We all still have messages to get out and stories to tell. Even when we’re embracing our limitations it’s our stance to keep creating… and we hope you do too. I challenged myself to create some fun and professional content with just my phone. As filmmakers, we generally scoff at the idea. I mean, we’ve all heard how powerful they are but… it’s still a phone. Putting ego aside I undertook the challenge and it actually allowed me to focus on the shots, the story, and having fun. Here are my takeaways from forced phone shooting!
You want your next project to be bigger and better than your last. You imagine the grandiose of what it could be. While it’s always worth the planning, storyboarding, and coordinating to create your vision, sometimes it’s better to JUST SHOOT. I wanted to create a stop motion series utilizing my, uh, support for San Diego beer. Beer cans battling each other like a 90’s fighting game. At first I wanted a legit video game look and background. I wanted to shoot using our DSLR to take higher resolution photos. I started thinking – should I have someone do some sound effects?! But I put aside the overthinking and just got to creating. Stop motion is one of those genres that looks seemingly simple but is very tedious and a lot of work to do right. I actually like the inconsistencies in these photos. It gives it a raw feel and some character to the overall piece. More importantly it got done and I was able to make something I’m excited about.
Use What You GOT!
Now is the time to try that outlandish shot that could never work for client projects, or find a way to simplify a story you’ve been yearning to tell. With the acceptance of lower quality content, you can get away with your BIG ideas created through a small lens. I’m not saying you can make crappy content – just the bar is very low and people are watching. SO film with what you got! I’ve seen creators use family members as their talent, utilizing ZOOM for a creative music video, or if you’re like me there was always an empty beer can or wine bottle nearby. The mere act of creating is the goal here and THAT can lead to even more ideas. Think of these as tests for the next BIG idea.
Be Ready to EDIT.
Digital video lets you shoot A LOT, but in turn we end up with a ton of footage, and then editing becomes a monstrous task. We’ve all seen those tourists carrying around a camera for an entire day! Do you think they’ll ever edit that down to something watchable? Probably not.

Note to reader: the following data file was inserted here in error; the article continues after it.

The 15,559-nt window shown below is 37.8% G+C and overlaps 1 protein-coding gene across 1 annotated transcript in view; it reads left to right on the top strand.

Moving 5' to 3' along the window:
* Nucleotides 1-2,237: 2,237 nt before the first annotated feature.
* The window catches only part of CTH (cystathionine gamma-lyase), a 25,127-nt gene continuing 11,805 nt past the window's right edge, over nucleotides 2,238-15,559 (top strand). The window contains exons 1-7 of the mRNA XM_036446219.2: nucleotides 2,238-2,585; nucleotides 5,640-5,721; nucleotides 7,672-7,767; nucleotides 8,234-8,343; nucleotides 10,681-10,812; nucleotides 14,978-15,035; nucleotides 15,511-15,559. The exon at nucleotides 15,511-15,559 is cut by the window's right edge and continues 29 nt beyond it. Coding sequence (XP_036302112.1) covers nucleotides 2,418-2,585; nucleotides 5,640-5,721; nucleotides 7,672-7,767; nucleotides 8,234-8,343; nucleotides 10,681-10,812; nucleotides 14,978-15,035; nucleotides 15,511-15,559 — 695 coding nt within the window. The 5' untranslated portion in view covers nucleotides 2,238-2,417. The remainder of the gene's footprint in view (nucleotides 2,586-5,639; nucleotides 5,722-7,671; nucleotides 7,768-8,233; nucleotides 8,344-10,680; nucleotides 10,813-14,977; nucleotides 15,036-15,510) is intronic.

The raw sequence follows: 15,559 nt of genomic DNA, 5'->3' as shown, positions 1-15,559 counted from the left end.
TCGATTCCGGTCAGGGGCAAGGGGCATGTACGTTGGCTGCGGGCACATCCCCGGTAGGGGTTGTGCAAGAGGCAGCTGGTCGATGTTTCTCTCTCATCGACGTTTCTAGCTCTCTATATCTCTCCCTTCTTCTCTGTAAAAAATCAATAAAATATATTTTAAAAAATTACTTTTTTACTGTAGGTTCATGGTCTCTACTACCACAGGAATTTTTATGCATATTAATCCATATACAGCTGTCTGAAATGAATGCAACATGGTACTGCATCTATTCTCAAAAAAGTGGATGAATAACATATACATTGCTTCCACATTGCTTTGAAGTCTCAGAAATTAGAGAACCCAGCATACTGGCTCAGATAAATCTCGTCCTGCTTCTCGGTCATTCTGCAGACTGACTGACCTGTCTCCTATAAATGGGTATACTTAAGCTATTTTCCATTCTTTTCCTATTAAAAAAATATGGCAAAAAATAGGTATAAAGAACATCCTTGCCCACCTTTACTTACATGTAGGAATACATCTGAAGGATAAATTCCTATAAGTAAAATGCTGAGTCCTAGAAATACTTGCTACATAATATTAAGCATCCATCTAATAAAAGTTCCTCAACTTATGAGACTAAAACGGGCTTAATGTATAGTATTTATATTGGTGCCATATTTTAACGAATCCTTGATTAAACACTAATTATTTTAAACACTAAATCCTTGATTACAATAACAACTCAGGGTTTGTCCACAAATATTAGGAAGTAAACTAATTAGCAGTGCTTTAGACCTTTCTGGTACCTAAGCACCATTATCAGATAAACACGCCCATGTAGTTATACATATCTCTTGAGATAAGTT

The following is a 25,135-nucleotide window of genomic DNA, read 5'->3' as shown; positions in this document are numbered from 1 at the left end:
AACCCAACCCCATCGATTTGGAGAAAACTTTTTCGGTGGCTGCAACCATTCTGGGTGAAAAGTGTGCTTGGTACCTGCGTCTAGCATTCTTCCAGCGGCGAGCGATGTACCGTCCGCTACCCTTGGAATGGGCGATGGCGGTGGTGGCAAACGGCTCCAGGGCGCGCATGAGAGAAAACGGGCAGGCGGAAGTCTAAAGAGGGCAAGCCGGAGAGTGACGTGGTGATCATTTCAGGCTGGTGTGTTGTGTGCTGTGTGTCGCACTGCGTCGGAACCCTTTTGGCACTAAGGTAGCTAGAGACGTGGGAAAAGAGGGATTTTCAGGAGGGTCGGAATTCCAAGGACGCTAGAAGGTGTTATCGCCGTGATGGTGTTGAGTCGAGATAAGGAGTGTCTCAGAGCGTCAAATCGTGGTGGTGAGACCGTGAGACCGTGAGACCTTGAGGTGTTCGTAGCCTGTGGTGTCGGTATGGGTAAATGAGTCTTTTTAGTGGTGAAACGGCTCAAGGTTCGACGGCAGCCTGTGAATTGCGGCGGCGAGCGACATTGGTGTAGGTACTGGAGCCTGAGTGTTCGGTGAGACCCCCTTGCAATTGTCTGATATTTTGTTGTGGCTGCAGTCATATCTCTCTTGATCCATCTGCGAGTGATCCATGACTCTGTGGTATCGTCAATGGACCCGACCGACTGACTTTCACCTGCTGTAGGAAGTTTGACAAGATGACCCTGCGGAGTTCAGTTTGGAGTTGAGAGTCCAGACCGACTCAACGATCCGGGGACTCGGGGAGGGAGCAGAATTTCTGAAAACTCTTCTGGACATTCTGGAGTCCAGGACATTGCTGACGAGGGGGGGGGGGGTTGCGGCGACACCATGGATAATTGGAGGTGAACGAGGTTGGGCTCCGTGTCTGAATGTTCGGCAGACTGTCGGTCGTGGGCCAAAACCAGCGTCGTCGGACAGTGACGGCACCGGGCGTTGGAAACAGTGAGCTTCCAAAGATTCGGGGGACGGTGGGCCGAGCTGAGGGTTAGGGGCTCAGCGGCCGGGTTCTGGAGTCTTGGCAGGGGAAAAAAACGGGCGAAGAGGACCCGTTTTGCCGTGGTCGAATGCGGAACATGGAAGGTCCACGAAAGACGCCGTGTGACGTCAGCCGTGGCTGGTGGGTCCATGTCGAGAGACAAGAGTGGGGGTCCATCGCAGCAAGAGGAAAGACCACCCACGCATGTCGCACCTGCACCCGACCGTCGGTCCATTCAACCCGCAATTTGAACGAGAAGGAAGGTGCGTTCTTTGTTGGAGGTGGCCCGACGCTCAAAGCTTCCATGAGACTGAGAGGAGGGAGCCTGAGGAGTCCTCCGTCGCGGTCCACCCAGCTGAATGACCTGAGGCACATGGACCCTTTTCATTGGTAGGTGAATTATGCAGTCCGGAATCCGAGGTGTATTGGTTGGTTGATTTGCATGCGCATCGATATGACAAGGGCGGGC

I wanted to undertake a simpler editing project but still telling an interesting story. I decided to piece together one-second from each day in quarantine for the month of April. Being stuck inside actually helped me plan some of my shots & to not overshoot. For example, I was able to really observe the lighting to lock in the exact time for shots in certain rooms. I knew I wanted an overhead shot washing the dishes, but I waited till they really stacked up for a more dynamic shot. Sometimes it was all about good timing & catching a spontaneous moment. Reducing the barrier to create can be very freeing and even quickens the process. But after a month, I had a lot to work with.
The real work was finding my best slices of life for each day and organizing them. Some days I had a lot to choose from and some days were slim pickings. Yet it was in editing where they all (literally) came together. Since my edit was all one-second clips it leveled the playing field allowing some epic shots to shine while also making some dull moments stand out!
I know this is CORNY AF but it is one of the things we thrive on. We seriously enjoy every second of the process. Even the headaches because they make the final piece so much more valuable. Be grateful to be able to keep creating and expressing yourself. Step outside your comfort zone, try things you couldn’t before, but keep creating. Oh, and stay calm. We’ll power through and be on set soon enough.